Fed staff no longer predict US recession, says Powell

Fed staff no longer predict US recession, says Powell

US Federal Reserve Chair Jerome Powell Expresses Optimism about US Economic Outlook

Federal Reserve

In a press conference following the Federal Reserve’s most recent interest-rate hike, US Federal Reserve Chair Jerome Powell struck an optimistic note, stating that the central bank’s staff no longer forecasts a US recession. He expressed confidence that there is a real possibility for inflation to return to target without significant job losses.

According to Powell, the Fed’s staff had previously predicted a notable slowdown in growth starting later this year. However, due to the resilience of the economy in recent times, they no longer believe a recession is in sight. This reversal comes after the staff had, in November, deemed a recession to be “almost as likely” as their earlier forecast of below-trend growth. And in March, they began predicting a mild recession later in the year, following the shockwaves caused by the collapse of Silicon Valley Bank.

The shift to a more positive outlook by the Fed’s staff aligns with similar upgrades made by private-sector economists in recent weeks. These experts, acknowledging the economy’s resilience despite the Fed’s rate increases since 2022, now see a “soft landing” as a likelier outcome than a recession.

Even among economists polled by Reuters, there is a consensus estimate that the first reading of gross domestic product (GDP) for the second quarter of the year will show a growth rate of 1.8% on an annualized basis. This is in line with the 2% rate recorded in the first three months. Such figures lend further support to the belief in a stable economic outlook.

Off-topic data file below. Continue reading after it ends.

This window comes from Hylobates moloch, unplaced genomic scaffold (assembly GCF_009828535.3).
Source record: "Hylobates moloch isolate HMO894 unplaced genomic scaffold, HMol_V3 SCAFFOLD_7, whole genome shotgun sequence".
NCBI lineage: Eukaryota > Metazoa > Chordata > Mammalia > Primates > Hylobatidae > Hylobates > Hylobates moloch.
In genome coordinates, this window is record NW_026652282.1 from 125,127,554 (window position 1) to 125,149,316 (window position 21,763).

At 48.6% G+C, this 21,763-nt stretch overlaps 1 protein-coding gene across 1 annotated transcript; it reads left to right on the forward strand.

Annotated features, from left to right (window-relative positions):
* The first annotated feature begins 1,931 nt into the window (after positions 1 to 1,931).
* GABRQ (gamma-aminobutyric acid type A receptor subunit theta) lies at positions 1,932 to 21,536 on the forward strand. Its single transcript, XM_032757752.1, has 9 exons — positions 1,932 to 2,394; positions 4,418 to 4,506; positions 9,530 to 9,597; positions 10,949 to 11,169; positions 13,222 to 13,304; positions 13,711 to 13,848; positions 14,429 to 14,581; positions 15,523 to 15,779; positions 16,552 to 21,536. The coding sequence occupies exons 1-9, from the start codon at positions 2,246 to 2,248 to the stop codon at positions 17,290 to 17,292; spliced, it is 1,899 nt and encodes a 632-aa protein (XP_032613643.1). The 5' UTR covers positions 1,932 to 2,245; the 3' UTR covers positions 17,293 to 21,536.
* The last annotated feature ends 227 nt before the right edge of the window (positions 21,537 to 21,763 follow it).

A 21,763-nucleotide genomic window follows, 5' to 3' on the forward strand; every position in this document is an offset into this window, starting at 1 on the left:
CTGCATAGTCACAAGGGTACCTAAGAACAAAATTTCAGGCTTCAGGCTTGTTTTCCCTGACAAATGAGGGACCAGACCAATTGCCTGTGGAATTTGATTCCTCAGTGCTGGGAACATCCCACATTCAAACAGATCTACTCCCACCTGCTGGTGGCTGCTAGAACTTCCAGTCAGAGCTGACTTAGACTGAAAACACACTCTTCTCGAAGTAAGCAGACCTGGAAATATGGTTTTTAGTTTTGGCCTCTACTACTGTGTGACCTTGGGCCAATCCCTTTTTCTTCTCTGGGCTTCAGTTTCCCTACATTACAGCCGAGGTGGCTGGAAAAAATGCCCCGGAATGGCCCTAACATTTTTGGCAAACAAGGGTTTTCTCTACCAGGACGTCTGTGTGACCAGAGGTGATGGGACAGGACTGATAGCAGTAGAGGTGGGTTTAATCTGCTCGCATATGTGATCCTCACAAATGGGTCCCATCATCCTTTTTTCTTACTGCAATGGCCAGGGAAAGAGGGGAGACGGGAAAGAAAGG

The Federal Reserve policymakers themselves also slightly upgraded their assessment of economic activity alongside their decision to raise interest rates. In their statement, they described recent activity as indicating a “moderate” rate of growth, a departure from their previous characterizations of “modest” growth since September.

The overall sentiment from Powell’s remarks and the consensus among economists suggests growing confidence in the strength and durability of the US economy. This optimism extends to the potential for inflation to stabilize without causing significant job losses. It is important to note, however, that while risks of a recession may have diminished, economic conditions can change rapidly, making it necessary to remain vigilant and adaptive in this ever-evolving landscape.